“My dream job is out there. I need to keep looking.”

Vocation, on the other hand, makes you look at your interior self.

How has God moved in my life? What are my deepest desires? What are the gifts God gave me? How and where can I use them best for Him?

These internal questions, which I now so often use when I discern, are so different from the questions I used to ask, when I decided: 

What field will I be happy in? How much will my minimum salary be? Are the benefits comparable? Is my boss cool? What is the salary increase rate here? How fast will I get promoted? 

For lasting happiness and fulfillment, I think it’s pretty easy to see here what to pursue. You’d be glad to know following God has a practical angle as well: God’s plan will surely involve developing the best you that you can possibly be, maximizing your gifts and talents. When this happens, opportunity abounds. (In the end though, the bottom-line is this, if you surrender to God, don’t you think He will be faithful and take care of you?)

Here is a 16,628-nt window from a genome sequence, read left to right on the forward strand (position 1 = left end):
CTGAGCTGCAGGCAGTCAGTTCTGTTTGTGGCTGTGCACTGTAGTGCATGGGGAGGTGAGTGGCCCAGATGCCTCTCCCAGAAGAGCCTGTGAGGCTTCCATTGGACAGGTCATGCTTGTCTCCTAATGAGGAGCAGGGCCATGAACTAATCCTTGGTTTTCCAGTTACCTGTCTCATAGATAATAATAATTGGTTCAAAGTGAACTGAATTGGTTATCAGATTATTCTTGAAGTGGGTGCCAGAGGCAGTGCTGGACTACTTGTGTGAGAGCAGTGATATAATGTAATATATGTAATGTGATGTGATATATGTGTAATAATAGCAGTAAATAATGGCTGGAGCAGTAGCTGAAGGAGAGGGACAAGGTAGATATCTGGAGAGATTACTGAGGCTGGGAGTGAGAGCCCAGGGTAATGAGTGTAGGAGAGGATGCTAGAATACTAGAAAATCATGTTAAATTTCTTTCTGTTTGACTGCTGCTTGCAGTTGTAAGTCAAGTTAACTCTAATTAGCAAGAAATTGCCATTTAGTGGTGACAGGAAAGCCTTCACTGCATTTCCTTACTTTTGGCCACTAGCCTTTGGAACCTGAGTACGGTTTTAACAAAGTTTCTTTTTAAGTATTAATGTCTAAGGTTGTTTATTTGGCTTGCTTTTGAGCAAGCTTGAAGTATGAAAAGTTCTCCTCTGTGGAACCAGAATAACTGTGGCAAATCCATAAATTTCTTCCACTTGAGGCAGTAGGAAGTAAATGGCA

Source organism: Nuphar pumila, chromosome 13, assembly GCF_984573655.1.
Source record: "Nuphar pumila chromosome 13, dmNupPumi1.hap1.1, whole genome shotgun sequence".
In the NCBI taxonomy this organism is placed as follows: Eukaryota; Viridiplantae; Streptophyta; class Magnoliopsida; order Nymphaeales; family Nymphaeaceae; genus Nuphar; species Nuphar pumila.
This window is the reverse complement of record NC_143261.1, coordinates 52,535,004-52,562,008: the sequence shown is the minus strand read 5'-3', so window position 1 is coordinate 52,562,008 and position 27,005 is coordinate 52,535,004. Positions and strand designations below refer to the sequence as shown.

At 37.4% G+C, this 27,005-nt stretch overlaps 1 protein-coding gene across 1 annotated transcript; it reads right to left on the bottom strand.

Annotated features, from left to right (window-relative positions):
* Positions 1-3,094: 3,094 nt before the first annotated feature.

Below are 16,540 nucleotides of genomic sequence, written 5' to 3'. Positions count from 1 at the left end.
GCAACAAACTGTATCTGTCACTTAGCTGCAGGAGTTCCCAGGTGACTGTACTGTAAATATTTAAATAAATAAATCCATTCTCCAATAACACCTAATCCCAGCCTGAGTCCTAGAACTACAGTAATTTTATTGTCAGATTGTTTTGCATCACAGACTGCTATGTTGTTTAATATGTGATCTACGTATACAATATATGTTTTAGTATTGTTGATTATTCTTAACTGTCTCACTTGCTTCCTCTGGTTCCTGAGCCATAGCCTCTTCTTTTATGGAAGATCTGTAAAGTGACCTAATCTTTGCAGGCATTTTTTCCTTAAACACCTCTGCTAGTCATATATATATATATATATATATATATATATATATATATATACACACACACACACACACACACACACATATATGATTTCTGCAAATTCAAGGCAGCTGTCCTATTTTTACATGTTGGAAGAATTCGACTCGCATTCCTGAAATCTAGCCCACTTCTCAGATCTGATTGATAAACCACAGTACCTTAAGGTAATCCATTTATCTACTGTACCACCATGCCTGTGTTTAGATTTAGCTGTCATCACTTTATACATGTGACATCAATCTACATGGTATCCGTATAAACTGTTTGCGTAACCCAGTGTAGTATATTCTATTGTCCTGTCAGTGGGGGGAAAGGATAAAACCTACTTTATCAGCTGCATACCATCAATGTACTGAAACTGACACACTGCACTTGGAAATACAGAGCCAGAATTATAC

My social media spat

I got a note from someone around a year ago who said something like:

“Religious faith has no place business decisions. I would understand things like ‘having faith in the company,’ but religious faith? I fail to see how that can help any business.”

After everything that happened to me, I felt like going nuclear on the guy.

But then I realized that I felt the same way just a couple of years ago. Come to think of it, I NEVER involved God before in my career decisions. In fact, it was a little weird to mix “careers” and “God” in the same sentence for me.